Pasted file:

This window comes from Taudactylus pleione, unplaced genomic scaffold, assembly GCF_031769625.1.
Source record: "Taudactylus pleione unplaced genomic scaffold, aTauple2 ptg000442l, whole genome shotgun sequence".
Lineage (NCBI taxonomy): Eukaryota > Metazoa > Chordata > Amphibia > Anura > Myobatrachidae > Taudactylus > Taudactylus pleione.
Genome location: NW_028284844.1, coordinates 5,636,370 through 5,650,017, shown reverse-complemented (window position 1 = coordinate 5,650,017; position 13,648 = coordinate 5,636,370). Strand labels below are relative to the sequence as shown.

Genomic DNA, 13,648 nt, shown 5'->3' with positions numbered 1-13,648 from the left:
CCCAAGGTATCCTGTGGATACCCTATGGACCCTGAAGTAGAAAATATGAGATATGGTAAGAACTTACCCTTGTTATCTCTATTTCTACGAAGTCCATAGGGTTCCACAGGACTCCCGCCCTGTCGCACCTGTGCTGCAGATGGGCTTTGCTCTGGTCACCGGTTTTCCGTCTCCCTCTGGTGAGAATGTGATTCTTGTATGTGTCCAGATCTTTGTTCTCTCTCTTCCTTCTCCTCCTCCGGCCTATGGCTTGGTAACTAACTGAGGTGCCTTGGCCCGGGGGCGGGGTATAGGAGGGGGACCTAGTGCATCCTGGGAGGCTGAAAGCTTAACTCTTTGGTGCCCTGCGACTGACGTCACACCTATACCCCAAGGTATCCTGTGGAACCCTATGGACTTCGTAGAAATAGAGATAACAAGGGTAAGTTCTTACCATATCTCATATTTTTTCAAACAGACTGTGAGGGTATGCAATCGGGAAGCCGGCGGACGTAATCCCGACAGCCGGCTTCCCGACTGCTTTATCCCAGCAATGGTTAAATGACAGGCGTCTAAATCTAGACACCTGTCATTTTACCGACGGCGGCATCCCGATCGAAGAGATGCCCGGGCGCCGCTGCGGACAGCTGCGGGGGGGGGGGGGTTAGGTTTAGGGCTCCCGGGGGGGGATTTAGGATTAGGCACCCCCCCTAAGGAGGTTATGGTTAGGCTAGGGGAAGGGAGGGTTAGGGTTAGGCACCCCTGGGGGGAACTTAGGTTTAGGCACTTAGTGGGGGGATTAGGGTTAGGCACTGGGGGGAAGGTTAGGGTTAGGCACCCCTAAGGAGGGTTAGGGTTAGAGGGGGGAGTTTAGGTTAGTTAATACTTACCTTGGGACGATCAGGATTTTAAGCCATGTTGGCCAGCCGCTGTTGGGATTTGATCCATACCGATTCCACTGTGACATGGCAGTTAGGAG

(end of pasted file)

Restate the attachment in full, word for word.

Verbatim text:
This window comes from Taudactylus pleione, unplaced genomic scaffold, assembly GCF_031769625.1.
Source record: "Taudactylus pleione unplaced genomic scaffold, aTauple2 ptg000442l, whole genome shotgun sequence".
Lineage (NCBI taxonomy): Eukaryota > Metazoa > Chordata > Amphibia > Anura > Myobatrachidae > Taudactylus > Taudactylus pleione.
Genome location: NW_028284844.1, coordinates 5,636,370 through 5,650,017, shown reverse-complemented (window position 1 = coordinate 5,650,017; position 13,648 = coordinate 5,636,370). Strand labels below are relative to the sequence as shown.

Genomic DNA, 13,648 nt, shown 5'->3' with positions numbered 1-13,648 from the left:
CCCAAGGTATCCTGTGGATACCCTATGGACCCTGAAGTAGAAAATATGAGATATGGTAAGAACTTACCCTTGTTATCTCTATTTCTACGAAGTCCATAGGGTTCCACAGGACTCCCGCCCTGTCGCACCTGTGCTGCAGATGGGCTTTGCTCTGGTCACCGGTTTTCCGTCTCCCTCTGGTGAGAATGTGATTCTTGTATGTGTCCAGATCTTTGTTCTCTCTCTTCCTTCTCCTCCTCCGGCCTATGGCTTGGTAACTAACTGAGGTGCCTTGGCCCGGGGGCGGGGTATAGGAGGGGGACCTAGTGCATCCTGGGAGGCTGAAAGCTTAACTCTTTGGTGCCCTGCGACTGACGTCACACCTATACCCCAAGGTATCCTGTGGAACCCTATGGACTTCGTAGAAATAGAGATAACAAGGGTAAGTTCTTACCATATCTCATATTTTTTCAAACAGACTGTGAGGGTATGCAATCGGGAAGCCGGCGGACGTAATCCCGACAGCCGGCTTCCCGACTGCTTTATCCCAGCAATGGTTAAATGACAGGCGTCTAAATCTAGACACCTGTCATTTTACCGACGGCGGCATCCCGATCGAAGAGATGCCCGGGCGCCGCTGCGGACAGCTGCGGGGGGGGGGGGGTTAGGTTTAGGGCTCCCGGGGGGGGATTTAGGATTAGGCACCCCCCCTAAGGAGGTTATGGTTAGGCTAGGGGAAGGGAGGGTTAGGGTTAGGCACCCCTGGGGGGAACTTAGGTTTAGGCACTTAGTGGGGGGATTAGGGTTAGGCACTGGGGGGAAGGTTAGGGTTAGGCACCCCTAAGGAGGGTTAGGGTTAGAGGGGGGAGTTTAGGTTAGTTAATACTTACCTTGGGACGATCAGGATTTTAAGCCATGTTGGCCAGCCGCTGTTGGGATTTGATCCATACCGATTCCACTGTGACATGGCAGTTAGGAG